Campus & Community

Simmons Celebrates 30-Year Partnership with the New England Center for Children

photo of Professor Christine Evans

For 30 years, Simmons has been providing specialized teacher training for employees at the New England Center for Children. Professor Christine Evans has witnessed the evolution of this program and the remarkable dedication of NECC teachers.

Based in Southborough, the New England Center for Children (NECC) is a renowned school for children with autism. With its superior reputation, families from all over the country send their children there for day and residential education. Founder Vinnie Strully established the Efficacy Research Institute in 1975, which was renamed as the New England Center for Autism (NECA) in 1986 and in turn was eventually renamed NECC. In 1992, NECC began a formative partnership with Simmons University.

Through this partnership, teachers at NECC receive specialized training from Simmons faculty, as well as experts in the field of Applied Behavior Analysis from NECC. Many of the NECC teachers come straight out of college, often with a degree in Psychology, but they do not have specific teacher training. Over the 30-year partnership, 1200 students have completed this program. Participants are hired first and they attend Simmons part-time while they work at NECC.

"It's a program specifically for employees of the NECC," says Christine Evans, Professor of Practice and Director of Off-site Education Programs. "Simmons comes to them. All the classes and their practicum come to them, and the requirements of the practicum are met through their teaching at NECC. Simmons supervisors observe teachers in their NECC classrooms. The NECC has set up a professional development building that is partially dedicated to classroom space to run the three-year Simmons program. We also have a full-time practicum coordinator and numerous adjunct professors who are experts in the field."

The program serves two functions: providing teachers with a license, as is required by the Department of Elementary and Secondary Education (DESE), and offering a master's degree. "Simmons goes above and beyond what the DESE requires," says Evans. "It is a major benefit for NECC employees, who currently enjoy free tuition. And it helps with employee retention, because the teachers are dedicated to staying at the school longer."

Moreover, the program now offers an autism specialization that will appear on a teacher's transcript. "The Simmons/NECC collaboration gives them an intensive training by leading researchers in the field of autism," says Evans. "We have 100% placement for careers. Every single student who graduates gets a job. They emerge from our program very well trained, and they can get a job anywhere. The combination of the NECC's reputation and Simmons' reputation makes candidates quite strong."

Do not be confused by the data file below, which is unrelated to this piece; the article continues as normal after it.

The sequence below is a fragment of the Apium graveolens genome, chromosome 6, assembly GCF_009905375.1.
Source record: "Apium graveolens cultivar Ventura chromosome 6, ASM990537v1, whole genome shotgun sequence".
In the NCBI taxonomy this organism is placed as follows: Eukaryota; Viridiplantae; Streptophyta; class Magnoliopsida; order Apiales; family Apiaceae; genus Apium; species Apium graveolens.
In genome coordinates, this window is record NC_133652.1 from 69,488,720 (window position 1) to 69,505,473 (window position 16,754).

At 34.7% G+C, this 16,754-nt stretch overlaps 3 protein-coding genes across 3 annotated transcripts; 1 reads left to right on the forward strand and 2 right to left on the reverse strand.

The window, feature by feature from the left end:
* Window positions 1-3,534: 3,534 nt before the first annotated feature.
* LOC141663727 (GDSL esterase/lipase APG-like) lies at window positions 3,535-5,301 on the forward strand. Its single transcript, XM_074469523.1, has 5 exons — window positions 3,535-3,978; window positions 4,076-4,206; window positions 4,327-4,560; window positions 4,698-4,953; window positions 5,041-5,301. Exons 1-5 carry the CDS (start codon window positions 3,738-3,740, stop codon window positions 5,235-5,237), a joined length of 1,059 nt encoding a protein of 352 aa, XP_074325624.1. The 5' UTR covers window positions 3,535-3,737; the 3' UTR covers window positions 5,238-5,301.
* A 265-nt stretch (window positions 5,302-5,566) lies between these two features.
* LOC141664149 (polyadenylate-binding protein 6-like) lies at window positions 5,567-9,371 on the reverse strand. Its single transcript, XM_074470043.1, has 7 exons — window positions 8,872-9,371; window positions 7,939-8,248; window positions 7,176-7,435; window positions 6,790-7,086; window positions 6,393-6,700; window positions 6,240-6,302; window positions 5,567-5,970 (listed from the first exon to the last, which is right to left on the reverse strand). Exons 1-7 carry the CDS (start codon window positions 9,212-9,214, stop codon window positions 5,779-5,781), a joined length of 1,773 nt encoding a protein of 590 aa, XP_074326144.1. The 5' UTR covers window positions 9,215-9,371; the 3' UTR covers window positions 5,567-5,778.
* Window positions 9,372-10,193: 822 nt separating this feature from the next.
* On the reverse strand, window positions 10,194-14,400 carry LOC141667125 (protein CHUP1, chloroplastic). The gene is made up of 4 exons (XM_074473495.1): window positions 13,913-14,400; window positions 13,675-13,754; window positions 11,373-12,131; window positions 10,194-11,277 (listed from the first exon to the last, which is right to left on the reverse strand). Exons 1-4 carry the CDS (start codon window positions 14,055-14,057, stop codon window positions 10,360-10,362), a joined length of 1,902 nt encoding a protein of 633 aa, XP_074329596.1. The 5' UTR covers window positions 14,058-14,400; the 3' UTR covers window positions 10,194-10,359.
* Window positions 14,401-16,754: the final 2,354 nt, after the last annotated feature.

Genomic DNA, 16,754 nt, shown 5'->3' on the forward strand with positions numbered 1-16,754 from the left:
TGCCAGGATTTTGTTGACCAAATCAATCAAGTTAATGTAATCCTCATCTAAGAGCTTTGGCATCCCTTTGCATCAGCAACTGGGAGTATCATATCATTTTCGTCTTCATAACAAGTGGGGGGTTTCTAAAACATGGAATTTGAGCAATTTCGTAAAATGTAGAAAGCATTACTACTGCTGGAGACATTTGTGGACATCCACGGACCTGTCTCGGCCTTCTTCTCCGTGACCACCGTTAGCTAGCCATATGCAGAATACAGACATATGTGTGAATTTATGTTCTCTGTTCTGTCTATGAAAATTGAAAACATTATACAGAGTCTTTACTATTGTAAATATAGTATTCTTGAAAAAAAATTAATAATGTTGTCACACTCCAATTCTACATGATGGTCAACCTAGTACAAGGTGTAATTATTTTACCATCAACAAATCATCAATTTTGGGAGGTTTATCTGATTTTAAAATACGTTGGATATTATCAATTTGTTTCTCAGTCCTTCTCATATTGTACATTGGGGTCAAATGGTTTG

The NECC has now expanded with several satellite programs abroad. One of them is the Muhammed bin Rashid Center for Special Education in Abu Dhabi. Simmons is also affiliated with this institution, and runs different programs, both licensure and master's programs, in the United Arab Emirates.

For Evans, the pioneering autism education at NECC exemplifies how experience with autism is now a necessity. "Autism is on the rise, and is now 1 in 44 now, as announced by the CDC," notes Evans. She adds that "more children are being diagnosed early. When I was a teacher, kids were being brought in at 17 or 18 years old. Now we see toddlers and infants."

Evans' interest in autism education began early in her career. After majoring in education in college and completing an internship in special education, her first job was at NECC. "It was a turning point and I got hooked," she recalls. "It was the hardest and the best job I ever had. I have such incredible respect for the teachers at NECC that I supervise."

One of the most gratifying aspects of Evans' role in the NECC-Simmons partnership is witnessing how teachers interact with students with severe disabilities. "I see the level of care they give to these children. And during COVID it was remarkable. Many of these children did not go home during the pandemic. The teachers were working around the clock and were constantly exposed, but their dedication never wavered. They were there. If that is not dedication, I don't know what is. They give their heart and soul into this job, and you can't do this job unless you really love it."

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